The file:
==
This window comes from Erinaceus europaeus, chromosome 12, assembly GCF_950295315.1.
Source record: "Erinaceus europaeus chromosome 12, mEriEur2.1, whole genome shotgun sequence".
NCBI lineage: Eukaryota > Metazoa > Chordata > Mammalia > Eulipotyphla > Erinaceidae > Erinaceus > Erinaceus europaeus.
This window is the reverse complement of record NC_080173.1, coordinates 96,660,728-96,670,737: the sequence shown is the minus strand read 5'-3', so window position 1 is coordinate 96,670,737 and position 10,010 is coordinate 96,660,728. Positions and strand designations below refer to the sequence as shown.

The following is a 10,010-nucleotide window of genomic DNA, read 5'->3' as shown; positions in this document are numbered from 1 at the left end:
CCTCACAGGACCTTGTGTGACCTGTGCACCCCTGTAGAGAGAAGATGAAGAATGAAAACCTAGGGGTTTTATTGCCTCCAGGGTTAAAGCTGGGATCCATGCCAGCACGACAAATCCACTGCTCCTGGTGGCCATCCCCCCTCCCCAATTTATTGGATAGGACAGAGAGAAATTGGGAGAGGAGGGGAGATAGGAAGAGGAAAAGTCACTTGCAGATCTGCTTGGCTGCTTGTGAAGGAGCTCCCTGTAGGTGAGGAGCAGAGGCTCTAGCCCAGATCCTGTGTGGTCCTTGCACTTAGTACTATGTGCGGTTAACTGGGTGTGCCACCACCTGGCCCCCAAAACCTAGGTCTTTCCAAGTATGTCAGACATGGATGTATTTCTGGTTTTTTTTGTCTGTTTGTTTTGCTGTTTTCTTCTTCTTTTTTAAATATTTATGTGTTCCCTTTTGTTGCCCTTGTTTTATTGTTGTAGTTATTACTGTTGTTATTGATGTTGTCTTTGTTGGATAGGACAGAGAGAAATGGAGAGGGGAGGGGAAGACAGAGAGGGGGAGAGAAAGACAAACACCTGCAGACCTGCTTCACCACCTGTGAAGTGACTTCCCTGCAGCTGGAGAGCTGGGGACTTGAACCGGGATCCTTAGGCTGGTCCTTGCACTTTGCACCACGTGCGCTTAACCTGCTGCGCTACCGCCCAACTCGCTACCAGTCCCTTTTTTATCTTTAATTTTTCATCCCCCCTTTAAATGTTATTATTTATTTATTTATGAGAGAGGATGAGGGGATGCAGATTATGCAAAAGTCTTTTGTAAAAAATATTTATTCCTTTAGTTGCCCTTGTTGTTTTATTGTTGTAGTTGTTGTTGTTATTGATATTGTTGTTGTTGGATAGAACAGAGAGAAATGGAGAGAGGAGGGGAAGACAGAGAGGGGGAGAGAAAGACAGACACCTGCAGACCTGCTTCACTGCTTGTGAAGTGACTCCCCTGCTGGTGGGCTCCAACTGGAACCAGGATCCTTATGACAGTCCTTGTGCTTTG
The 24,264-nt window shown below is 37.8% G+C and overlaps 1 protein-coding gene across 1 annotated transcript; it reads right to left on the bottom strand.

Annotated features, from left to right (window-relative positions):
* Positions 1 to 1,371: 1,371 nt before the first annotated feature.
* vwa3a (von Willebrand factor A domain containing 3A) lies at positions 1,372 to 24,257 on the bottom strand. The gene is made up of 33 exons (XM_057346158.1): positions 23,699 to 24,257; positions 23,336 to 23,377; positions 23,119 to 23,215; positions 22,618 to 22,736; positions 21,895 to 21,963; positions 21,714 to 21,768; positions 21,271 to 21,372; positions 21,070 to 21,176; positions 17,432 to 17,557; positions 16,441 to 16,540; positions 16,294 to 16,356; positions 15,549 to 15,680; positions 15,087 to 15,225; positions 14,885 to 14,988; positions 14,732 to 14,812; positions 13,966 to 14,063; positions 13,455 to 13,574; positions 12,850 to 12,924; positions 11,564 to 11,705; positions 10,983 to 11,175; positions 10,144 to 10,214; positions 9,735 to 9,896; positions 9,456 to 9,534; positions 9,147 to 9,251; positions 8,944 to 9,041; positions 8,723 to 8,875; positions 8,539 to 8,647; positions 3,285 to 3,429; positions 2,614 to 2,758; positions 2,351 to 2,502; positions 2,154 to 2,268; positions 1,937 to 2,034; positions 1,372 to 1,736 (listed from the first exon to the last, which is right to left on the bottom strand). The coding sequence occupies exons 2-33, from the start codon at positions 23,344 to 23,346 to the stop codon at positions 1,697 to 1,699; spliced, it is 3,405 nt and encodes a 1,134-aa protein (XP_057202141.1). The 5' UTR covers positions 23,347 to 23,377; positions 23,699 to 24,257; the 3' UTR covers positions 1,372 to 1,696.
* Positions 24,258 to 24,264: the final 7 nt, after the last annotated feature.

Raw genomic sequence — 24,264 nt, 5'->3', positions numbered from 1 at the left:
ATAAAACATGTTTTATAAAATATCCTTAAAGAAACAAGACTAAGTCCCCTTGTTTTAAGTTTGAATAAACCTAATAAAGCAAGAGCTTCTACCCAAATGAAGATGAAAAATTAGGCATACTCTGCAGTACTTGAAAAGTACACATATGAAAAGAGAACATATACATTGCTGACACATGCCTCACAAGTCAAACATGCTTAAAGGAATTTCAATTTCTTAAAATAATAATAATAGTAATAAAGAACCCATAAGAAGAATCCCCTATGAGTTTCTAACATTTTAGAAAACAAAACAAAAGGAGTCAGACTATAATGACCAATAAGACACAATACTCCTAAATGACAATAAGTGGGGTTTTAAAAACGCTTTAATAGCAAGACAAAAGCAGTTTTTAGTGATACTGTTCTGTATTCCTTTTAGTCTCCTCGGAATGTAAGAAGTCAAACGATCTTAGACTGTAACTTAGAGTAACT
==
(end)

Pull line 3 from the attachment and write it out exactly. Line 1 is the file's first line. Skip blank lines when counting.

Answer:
NCBI lineage: Eukaryota > Metazoa > Chordata > Mammalia > Eulipotyphla > Erinaceidae > Erinaceus > Erinaceus europaeus.